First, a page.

If the administration wants a hike in the statutory debt ceiling, they will have to produce some agreement on broad budget cuts and structural changes first, John Boehner warns today in an e-mail to bloggers and the media. Boehner drew the line in the sand while leaving himself some wiggle room on acceptable changes as the debt limit rapidly approaches and Congress runs out of maneuvering room (via Instapundit and Jim Geraghty):
I’ve been notified that the Obama Administration intends to formally request an increase in the debt limit. The American people will not stand for such an increase unless it is accompanied by meaningful action by the President and Congress to cut spending and end the job-killing spending binge in Washington. While America cannot default on its debt, we also cannot continue to borrow recklessly, dig ourselves deeper into this hole, and mortgage the future of our children and grandchildren. Spending cuts – and reforming a broken budget process – are top priorities for the American people and for the new majority in the House this year, and it is essential that the President and Democrats in Congress work with us in that effort.
This may not please those who want no increase in the debt limit at all, but at least it makes clear that the GOP wants a real commitment on budget reductions in exchange for the increase. That makes sense, as I wrote today in my column at The Week, for a couple of reasons. First, we can’t realistically cut the budget fast enough to avoid breaching the current limit, not even with the FY2011 budget in Republican hands in the House. Next, the idea here is to fight for long-term budget reductions and reform, and we need to bargain for those while Democrats control the Senate and White House.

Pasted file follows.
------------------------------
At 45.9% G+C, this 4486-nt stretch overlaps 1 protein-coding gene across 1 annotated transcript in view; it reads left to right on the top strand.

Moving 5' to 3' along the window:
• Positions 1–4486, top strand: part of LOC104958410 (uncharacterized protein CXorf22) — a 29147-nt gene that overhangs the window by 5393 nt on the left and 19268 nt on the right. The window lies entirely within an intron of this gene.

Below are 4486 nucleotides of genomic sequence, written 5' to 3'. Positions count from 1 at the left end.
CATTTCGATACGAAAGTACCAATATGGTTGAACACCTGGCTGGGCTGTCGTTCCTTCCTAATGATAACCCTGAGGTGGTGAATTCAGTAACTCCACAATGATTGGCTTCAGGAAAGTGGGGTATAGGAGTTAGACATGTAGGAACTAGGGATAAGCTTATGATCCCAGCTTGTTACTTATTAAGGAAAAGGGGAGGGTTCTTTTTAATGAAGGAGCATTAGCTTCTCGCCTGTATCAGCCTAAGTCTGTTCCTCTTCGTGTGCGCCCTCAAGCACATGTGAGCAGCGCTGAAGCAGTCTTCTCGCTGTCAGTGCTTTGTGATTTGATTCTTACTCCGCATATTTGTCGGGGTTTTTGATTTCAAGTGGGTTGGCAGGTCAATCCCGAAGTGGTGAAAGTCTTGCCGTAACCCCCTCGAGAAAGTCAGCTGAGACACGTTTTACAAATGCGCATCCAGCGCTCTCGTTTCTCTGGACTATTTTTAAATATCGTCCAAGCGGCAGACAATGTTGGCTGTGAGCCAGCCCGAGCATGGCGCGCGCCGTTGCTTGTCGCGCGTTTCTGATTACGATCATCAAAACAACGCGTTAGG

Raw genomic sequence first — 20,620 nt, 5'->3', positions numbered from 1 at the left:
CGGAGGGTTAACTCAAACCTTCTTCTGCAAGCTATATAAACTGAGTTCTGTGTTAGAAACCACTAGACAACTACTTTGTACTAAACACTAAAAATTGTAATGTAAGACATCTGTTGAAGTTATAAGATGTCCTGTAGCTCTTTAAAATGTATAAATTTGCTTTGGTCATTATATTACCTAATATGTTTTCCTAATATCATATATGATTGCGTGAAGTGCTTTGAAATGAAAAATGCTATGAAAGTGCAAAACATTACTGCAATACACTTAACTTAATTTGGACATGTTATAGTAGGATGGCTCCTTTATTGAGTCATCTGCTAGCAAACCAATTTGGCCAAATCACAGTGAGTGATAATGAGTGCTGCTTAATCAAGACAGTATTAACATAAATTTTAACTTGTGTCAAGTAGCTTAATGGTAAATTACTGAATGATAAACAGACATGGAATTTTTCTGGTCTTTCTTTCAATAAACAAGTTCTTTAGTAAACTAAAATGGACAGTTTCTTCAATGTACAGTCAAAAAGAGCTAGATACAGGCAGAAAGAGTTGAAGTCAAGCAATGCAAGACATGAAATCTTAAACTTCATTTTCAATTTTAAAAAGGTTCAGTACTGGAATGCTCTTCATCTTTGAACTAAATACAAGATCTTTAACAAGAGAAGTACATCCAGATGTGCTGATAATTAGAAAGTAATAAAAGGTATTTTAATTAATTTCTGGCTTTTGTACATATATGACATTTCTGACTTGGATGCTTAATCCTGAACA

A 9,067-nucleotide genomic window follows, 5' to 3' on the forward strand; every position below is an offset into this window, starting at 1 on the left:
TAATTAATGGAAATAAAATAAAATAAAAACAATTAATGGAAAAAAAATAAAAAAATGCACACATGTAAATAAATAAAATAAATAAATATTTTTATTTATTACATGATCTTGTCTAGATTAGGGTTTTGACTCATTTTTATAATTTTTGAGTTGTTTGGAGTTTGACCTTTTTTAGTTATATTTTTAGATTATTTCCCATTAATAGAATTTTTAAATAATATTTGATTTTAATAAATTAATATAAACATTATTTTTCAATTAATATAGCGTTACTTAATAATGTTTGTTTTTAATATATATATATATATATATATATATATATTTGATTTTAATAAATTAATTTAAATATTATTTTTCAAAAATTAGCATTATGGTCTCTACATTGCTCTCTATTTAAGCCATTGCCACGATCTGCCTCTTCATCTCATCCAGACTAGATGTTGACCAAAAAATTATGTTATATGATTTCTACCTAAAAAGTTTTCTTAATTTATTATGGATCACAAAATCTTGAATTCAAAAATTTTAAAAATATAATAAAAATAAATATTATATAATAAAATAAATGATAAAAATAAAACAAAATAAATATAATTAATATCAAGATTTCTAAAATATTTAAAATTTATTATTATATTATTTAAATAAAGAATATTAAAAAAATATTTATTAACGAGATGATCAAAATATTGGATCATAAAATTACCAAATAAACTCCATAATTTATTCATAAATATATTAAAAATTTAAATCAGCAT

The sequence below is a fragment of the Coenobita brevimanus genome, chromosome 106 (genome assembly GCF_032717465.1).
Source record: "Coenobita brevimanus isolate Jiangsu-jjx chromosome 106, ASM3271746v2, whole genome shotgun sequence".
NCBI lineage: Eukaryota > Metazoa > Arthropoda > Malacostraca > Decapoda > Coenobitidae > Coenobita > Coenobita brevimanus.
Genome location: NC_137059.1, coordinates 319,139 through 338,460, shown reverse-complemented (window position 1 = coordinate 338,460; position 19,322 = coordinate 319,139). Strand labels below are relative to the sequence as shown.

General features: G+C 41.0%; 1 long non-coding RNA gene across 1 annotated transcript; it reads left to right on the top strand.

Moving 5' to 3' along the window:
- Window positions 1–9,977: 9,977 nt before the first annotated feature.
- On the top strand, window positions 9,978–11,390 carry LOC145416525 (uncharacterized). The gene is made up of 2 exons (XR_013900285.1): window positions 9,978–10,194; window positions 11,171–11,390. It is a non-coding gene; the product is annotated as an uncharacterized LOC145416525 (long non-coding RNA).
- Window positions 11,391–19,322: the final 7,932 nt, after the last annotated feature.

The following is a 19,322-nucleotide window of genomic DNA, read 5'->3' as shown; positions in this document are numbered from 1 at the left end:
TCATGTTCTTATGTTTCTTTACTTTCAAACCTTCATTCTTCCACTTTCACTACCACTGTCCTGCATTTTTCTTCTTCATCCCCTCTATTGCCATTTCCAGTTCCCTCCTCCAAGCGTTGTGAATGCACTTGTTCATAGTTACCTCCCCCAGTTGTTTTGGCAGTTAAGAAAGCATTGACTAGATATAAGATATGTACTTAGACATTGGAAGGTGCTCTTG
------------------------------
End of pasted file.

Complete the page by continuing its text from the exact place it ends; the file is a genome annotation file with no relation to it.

That’s not to say that the debt limit increase is somehow meaningless. Some argue that the limit only allows Congress a freer hand and that it doesn’t require spending to its maximum, so that this is really a non-issue. However, most of us realize that Congress has had a longstanding problem with fiscal discipline even with a statutory debt limit in place, and that the only thing we’ve seen is an acceleration in spending rather than any sudden realization of driving off of cliffs. Raising the limit certainly doesn’t discourage that trend, which means it’s something that should only be done to stave off a crisis, and only with real changes that will eliminate the need to do it again in the future.
Will the Democrats call Boehner’s bluff? His offer makes it harder for them to do so and argue that a crisis resulting in a shutdown or default would be the responsibility of the GOP. After all, voters gave Republicans control of the House in large part to get spending under control. This is a wise political move on Boehner’s part.